The Hutsuls are a people made up of shepherds living in the Eastern Carpathians, in an area that until 1939 was part of Poland and is now in Ukraine. Famous for their rich, colourful clothing as well as their own music and dances, they were an inspiration for poets and painters around the turn of the 20th century. The Hutsul lands were important in the emergence of the national style, both as a theme in painting and also in craft and architecture.

One of the first painters to portray Hutsul rituals was Teodor Axentowicz. His Feast of Jordan depicts a water sanctification ceremony that took place to remember the baptism of Jesus. It was celebrated on Epiphany, which in the Greek Catholic rite falls on 19 January, with a procession to an ice hole on a frozen river.

Feast of Jordan by Teodor Axentowicz, 1895 (Muzeum Narodowie w Warszawie/Public domain)

The water was sanctified by immersing a cross in it, before the congregation collected it in small containers and washed their faces. Studies by ethnographers including Oskar Kolberg also contributed to public knowledge on the Hutsuls.

Zakopane became a fashionable spa town in the 1890s. This, along with the increasing popularity of the Tatra mountains, led to a rise in the number of new residents, mostly from nearby Kraków. One was the artist and critic Stanisław Witkiewicz, who sought inspiration in Podhale’s crafts and architecture in his efforts to create a typically Polish style. In his view, the people “preserved traces of some distinct, unique forms of beauty”.

The Zakopane style was formed on the basis of forms of this folklore. The first work was the Koliba villa, commissioned by Zygmunt Gnatowski, a wealthy landowner from Ukraine. The style soon become popular among the intelligentsia staying in Zakopane and was used in further orders of private villas, soon also filtering through into the architecture of guesthouses and spa facilities.

The Koliba villa in Zakopane, now the Museum of the Zakopane Style (photo: Piotr Rekwas/Wikimedia under CC BY-SA 3.0 PLN)

Despite the common belief that the Zakopane style reflects indigenous Polish elements preserved by Podhale folk art, it is important to emphasise that it was an entirely autonomous construct produced by a designer who adeptly combined the traditions of Podhale craft with the demand for a new type of grand bourgeois house erected in Zakopane for wealthy spa visitors.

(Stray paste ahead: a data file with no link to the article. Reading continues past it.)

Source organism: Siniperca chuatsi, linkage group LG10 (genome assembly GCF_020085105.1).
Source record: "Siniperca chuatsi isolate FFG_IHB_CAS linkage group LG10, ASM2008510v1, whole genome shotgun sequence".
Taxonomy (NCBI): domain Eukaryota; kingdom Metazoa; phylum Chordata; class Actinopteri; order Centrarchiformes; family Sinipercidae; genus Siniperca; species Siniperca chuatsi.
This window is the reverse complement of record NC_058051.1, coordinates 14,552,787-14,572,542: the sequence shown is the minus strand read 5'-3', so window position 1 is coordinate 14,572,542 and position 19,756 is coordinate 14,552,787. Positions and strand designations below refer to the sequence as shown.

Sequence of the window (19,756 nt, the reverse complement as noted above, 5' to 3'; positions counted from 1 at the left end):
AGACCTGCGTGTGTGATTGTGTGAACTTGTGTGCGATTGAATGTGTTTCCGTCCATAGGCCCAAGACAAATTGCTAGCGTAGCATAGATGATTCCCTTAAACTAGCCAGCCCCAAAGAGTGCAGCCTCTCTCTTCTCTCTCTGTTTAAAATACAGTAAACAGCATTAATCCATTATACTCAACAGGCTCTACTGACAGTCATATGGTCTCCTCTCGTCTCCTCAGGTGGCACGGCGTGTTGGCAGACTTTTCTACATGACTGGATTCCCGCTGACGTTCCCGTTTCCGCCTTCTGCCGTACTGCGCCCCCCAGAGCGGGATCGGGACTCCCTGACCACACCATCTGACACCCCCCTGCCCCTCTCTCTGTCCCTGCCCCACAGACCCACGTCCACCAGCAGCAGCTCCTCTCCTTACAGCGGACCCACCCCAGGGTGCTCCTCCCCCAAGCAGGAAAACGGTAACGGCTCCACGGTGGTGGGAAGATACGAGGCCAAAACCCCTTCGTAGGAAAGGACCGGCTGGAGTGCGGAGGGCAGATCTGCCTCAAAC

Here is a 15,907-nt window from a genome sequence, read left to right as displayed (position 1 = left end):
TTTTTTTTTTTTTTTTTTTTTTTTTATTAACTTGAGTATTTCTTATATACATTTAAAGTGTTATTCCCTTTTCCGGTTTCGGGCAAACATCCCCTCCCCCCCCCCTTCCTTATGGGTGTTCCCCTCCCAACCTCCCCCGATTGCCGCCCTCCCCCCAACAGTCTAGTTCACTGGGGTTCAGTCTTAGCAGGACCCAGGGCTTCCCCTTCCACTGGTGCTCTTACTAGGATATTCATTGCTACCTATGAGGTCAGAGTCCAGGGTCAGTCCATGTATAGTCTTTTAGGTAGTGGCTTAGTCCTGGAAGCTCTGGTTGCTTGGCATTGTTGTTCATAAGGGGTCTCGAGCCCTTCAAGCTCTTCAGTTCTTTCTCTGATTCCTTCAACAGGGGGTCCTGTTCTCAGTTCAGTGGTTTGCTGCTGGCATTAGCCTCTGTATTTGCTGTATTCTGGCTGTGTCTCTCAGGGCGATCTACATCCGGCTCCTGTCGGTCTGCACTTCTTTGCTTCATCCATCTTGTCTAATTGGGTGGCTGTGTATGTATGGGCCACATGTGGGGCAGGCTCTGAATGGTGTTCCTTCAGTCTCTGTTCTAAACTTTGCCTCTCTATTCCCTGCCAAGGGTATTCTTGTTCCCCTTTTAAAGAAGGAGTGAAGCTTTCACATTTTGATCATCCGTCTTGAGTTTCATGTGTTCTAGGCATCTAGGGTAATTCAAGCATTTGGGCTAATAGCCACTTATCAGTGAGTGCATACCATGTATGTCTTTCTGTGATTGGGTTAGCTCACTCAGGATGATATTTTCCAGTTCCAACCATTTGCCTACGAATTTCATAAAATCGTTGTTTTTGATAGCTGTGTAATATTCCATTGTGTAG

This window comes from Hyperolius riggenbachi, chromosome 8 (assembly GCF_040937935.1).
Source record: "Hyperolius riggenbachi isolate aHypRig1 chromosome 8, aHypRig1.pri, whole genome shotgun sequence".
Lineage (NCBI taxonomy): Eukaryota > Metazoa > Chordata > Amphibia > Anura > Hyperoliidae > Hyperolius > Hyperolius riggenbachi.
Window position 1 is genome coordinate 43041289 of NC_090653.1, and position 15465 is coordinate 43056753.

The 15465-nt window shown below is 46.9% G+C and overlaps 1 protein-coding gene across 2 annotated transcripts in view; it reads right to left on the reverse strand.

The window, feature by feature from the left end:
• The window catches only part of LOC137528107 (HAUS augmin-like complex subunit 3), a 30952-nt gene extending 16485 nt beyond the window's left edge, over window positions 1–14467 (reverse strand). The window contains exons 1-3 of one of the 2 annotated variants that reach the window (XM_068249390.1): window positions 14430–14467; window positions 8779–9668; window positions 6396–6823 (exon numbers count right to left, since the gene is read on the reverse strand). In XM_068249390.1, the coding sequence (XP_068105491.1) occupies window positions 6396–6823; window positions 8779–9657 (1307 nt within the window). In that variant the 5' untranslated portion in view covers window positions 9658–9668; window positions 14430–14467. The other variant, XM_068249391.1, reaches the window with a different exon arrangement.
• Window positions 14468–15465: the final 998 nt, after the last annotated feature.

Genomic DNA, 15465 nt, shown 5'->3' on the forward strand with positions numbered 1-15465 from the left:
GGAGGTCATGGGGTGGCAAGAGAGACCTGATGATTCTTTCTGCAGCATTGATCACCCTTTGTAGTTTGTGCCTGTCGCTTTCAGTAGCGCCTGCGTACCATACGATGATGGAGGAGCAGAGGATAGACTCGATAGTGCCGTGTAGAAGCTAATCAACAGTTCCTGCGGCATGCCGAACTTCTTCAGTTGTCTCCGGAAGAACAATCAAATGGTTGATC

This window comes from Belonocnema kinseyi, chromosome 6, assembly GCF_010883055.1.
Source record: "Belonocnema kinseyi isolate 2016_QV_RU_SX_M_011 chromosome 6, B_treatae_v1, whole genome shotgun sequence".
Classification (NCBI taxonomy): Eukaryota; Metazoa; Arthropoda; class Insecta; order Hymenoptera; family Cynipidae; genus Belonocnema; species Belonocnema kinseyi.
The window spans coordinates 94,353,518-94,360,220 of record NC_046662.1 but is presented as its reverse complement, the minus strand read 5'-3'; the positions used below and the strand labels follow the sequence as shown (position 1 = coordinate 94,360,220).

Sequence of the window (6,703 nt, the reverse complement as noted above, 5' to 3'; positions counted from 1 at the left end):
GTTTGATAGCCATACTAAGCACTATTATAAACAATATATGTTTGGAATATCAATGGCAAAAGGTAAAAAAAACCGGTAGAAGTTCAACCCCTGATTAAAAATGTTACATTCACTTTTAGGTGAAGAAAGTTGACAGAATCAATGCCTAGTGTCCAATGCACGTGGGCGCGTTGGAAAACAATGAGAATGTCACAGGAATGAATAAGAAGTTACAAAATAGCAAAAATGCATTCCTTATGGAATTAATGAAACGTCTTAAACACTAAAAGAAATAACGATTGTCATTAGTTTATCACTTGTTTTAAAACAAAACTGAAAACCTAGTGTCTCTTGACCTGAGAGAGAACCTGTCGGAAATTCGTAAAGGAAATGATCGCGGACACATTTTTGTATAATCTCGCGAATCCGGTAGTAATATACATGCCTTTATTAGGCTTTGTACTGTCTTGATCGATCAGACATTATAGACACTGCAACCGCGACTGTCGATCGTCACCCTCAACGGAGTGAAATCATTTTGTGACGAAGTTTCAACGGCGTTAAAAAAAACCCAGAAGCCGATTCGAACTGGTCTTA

The Zakopane style was also used to produce furniture, farming equipment, clothing, porcelain items, musical instruments and keepsakes. Elements of the highlander culture also seeped into the work of composers and writers.

Polish inspirations from folklore coincided with a revival of interest in handicraft in Europe, especially with the activity of the Arts and Crafts movement in the British Isles.

In Poland, the Polish Applied Art Society was formed in 1901 on the initiative of artists mostly belonging to the young Poland movement, and a decade later the Kraków Workshops brought together exponents of applied arts and more. Aiming to create craft that was both modern and national, they designed fabrics, ceramics, posters and furniture.

The folk tradition also inspired designs and decorations of functional objects. One artist was the painter Zofia Stryjeńska, who also designed toys and print portfolios. In her series of paintings Pascha, she combined religious iconographic motifs with an element of folk culture.

The artist created scenes interweaving various elements: a biblical story, the realities of Polish life, folk motifs, as well as peasant and noble costumes. Pascha also has symbolic value, as it represents the history of Poland’s regaining of independence in 1918.

The concept of creating a national style to be a conscious carrier of patriotic and nationalistic ideas was essentially utopian. It assumed that the Polish nation was and remains culturally homogeneous, disregarding the presence and contribution of all the minorities that for centuries were part of the Polish-Lithuanian Commonwealth.

The only “true Poles” were the “descendants of the Sarmatians”, the Catholic nobility, contrasted with the Jewish and Protestant burghers and the Orthodox Christian or Catholic peasants. Folklore was used solely as a treasure trove of eternal Polish values, untainted by the transformations of modernity.

Anna Bilińska: the groundbreaking 19th-century artist who defied adversity to inspire others

The exhibition Polish National Styles 1890–1918 is undoubtedly important for understanding both the situation of Poland divided between the three partitioning powers and Poles’ contemporary perception of their national distinctness. Many of the elements of style developed in the period the exhibition presents are today inextricably associated with “Polishness”.

The paintings and functional objects created at the time with elements of folklore are widely regarded as being quintessentially Polish. Even though today they are seen to embody everlasting Polish tradition, it was the patriotic needs of 19th-century artists and theoreticians that led to their “production”.

Translated by Ben Koschalka

Main image credit: Hutsul’s dance in Kołomyjka by Teodor Axentowicz, 1895 (Muzeum Narodowie w Warszawie/Public domain)

Aleksandra Janiszewska is a curator in the National Museum in Warsaw, specialising in early modern art from the Netherlands. She tells stories from the field of art on her blog Otulina.